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Is Amazon Controlling My Sales? No Matter What I Do, They Stay Flat

By Matthew Ferguson

Matthew Ferguson explains how following “the data brick road” and embracing change can prevent your Amazon sales from flatlining.

Is Amazon Controlling My Sales? No Matter What I Do, They Stay Flat

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Mark Hetherington

I’ve heard all of this before, the questions and the replies – I deliberately didn’t say “answers” – yet there is a lot of evidence that many sellers on both ebay and amazon have experienced similar scenarios.

In my case, and that of many others, the issue is on ebay, where sales not only plateau but actually fall off that plateau, and in many cases overnight. You read about these cases and you think those people are doing something wrong and not doing enough research and so on, then it happens to you and you realise it’s very real.

I don’t sell a great deal these days, but as a minimum I expect 4-figure sales each week. I research my products, I research my competitors and their products, I have used Terapeak and other programs to follow trends and so on. And to be honest it’s never made a great deal of difference. I’ve found sellers with far lower feedback reputation, poor listings and anything else you care to name selling the same products at a HIGHER price than I am, and doing well while mine are sitting there gathering dust.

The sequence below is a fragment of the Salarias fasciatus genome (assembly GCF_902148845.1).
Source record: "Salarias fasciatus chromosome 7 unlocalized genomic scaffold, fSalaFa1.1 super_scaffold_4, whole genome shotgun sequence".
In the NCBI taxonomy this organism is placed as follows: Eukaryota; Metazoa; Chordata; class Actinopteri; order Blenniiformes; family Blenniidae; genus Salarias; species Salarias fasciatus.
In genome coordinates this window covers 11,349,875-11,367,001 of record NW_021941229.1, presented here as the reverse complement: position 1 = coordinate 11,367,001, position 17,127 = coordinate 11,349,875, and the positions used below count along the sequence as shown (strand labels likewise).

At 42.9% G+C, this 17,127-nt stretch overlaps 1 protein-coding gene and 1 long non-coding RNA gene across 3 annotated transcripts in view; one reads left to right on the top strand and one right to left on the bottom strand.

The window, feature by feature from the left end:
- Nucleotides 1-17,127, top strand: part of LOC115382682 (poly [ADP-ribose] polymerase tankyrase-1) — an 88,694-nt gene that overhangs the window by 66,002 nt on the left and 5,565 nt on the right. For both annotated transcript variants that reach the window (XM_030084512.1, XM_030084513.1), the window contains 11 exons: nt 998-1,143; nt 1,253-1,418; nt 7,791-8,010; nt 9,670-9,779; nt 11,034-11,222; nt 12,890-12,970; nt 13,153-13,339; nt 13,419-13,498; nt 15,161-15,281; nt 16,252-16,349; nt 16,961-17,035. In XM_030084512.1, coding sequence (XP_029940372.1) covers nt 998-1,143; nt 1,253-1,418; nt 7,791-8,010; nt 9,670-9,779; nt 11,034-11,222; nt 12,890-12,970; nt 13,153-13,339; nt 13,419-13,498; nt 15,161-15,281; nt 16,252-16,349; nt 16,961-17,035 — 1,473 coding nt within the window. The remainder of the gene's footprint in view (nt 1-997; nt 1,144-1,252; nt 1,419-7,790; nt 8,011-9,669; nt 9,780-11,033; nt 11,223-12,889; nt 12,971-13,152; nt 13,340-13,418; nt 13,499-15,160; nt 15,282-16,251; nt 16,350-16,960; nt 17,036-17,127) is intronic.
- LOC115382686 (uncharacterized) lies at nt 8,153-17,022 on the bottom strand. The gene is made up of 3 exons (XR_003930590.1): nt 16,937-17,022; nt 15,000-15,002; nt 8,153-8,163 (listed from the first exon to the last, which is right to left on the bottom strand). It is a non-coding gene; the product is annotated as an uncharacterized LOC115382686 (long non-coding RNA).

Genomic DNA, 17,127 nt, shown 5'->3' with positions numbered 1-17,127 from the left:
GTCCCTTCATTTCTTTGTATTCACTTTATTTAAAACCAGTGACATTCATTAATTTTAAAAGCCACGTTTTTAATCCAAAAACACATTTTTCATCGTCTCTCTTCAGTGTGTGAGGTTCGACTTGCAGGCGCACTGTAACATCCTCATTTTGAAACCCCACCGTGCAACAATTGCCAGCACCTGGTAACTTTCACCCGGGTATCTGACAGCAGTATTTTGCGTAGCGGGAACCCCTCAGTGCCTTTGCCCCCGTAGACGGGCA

The main reason for this on ebay is because their Best Match algorhythms doesn’t work. I know for certain that it doesn’t work because when searching for one of my own products it came up second. In a list of two. The FIRST item wasn’t even related to mine, and I was the only seller of that particular item. I could quote you many other examples – search for a Samsung phone and get a Nokia in the top 3 results for example – but it doesn’t come any clearer than being the sole seller of an item then seeing it come second in a search where there should be no other results.

Other issues are constant site errors, pages not loading, reports of people not being able to add your product to their basket and so on, but the killer is sales just stopping. For no reason your research can find? Can anybody explain how sales drop INSTANTLY from £1400 a week to under £150? Across a range of goods? Then, if you’re lucky two or three weeks later, start up again? Sorry but in the real world that doesn’t happen.

I’ve also experienced adding new products, products that I have researched and that should do at least OK and struggled to sell anything. I threw several grand at stock for ebay a couple of months ago to try to boost sales, after researching over 30 new products for over a month. With a couple of exceptions I’ve sold nothing. Sorry but in the real world that doesn’t happen.

Generally the more you stock the more you sell, that has always been the case, just by sheer numbers. People ALWAYS talk about searching for products but always forget that a large percentage are bought by browsers, not searchers. Otherwise there really would be little point in selling anything but top sellers. Nothing new would ever come to market because you would have no chance of anybody ever finding it (I’m not talking about the big name brand products here).